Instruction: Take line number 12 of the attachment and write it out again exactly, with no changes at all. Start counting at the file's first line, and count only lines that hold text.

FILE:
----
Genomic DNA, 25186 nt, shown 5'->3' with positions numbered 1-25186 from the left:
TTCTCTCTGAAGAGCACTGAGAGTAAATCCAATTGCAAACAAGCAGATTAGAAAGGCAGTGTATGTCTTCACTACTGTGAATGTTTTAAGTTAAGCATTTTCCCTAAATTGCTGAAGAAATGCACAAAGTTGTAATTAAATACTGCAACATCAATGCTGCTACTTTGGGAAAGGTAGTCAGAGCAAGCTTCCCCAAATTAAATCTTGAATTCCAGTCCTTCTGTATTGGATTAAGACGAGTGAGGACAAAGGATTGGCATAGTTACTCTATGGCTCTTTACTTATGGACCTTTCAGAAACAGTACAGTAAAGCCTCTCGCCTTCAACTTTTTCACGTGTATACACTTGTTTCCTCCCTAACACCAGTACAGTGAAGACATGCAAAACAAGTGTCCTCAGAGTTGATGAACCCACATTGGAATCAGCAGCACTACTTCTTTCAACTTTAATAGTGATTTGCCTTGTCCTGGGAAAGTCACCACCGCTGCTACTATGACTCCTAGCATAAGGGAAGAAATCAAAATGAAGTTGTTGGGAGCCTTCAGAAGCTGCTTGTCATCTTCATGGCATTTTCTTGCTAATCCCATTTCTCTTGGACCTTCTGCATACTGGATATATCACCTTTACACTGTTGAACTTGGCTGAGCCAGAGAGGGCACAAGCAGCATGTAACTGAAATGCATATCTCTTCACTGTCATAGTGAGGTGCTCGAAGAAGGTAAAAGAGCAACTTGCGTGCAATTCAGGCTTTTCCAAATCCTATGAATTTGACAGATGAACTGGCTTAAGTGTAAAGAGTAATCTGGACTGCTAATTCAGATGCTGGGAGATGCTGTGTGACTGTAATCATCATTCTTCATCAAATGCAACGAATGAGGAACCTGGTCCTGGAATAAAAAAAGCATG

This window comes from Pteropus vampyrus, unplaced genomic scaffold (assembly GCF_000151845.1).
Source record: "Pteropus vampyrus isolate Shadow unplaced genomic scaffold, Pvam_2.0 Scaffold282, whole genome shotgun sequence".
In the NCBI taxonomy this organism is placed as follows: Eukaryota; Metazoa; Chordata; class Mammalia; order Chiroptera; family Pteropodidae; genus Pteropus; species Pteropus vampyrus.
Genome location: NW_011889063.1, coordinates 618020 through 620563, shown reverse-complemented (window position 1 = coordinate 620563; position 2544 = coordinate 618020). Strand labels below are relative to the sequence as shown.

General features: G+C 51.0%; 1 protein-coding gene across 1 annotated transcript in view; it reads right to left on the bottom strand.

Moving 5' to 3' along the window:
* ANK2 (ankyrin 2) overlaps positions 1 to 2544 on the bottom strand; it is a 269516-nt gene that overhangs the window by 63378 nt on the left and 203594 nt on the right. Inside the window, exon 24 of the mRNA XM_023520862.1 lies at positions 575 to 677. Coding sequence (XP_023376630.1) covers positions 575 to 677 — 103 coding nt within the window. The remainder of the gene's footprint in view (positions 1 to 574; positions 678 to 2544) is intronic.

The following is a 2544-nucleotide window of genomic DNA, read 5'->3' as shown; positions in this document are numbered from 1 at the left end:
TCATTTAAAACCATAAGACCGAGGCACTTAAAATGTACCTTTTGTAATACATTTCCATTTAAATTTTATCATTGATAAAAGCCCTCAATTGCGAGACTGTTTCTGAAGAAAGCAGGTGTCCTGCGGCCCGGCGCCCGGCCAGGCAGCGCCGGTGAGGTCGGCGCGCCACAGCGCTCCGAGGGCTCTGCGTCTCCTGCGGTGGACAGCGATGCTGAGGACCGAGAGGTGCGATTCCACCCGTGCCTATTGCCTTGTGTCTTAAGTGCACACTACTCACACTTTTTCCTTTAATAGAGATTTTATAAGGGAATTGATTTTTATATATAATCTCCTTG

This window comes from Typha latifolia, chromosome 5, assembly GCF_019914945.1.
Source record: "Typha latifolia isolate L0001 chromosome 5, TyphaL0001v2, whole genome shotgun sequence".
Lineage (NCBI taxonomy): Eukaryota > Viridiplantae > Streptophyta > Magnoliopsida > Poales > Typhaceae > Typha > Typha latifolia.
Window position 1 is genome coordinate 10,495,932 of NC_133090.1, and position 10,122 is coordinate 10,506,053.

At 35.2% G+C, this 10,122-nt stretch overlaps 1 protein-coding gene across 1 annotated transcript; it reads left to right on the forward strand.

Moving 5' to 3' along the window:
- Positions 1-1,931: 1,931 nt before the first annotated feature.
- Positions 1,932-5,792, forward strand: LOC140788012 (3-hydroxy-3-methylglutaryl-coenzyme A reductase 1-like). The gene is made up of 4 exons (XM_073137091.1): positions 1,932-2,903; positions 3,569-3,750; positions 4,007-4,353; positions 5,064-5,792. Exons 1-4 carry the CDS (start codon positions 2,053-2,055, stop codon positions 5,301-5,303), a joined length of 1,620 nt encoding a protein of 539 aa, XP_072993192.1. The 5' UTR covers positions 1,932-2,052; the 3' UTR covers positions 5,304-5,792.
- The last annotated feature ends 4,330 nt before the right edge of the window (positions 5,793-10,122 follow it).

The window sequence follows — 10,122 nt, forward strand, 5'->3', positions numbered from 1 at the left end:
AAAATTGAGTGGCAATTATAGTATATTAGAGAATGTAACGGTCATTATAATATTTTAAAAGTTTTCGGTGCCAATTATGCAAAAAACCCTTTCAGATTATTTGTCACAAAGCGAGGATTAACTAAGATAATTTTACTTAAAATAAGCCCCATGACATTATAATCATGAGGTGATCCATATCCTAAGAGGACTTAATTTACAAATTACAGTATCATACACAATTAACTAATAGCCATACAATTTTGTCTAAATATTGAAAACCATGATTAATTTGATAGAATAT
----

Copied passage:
This window comes from Typha latifolia, chromosome 5, assembly GCF_019914945.1.